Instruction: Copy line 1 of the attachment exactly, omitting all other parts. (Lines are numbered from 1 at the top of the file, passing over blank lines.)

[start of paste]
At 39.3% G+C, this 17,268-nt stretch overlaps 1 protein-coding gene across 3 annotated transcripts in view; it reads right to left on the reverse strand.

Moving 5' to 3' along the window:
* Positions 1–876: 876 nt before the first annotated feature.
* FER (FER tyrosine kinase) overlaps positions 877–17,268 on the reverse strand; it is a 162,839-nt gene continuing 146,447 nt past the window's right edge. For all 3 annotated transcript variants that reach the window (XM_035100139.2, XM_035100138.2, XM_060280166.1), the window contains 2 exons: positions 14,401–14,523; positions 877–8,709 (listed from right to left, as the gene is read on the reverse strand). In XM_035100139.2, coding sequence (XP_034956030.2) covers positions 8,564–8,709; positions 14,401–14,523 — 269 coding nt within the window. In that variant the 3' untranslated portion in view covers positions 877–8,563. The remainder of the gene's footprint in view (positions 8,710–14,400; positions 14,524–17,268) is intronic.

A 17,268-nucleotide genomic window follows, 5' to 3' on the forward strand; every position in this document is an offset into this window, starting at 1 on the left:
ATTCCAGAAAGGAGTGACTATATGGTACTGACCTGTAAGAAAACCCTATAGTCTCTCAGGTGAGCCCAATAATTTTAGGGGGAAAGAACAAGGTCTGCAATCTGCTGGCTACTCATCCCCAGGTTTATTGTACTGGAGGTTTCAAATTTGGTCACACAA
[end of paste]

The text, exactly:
At 39.3% G+C, this 17,268-nt stretch overlaps 1 protein-coding gene across 3 annotated transcripts in view; it reads right to left on the reverse strand.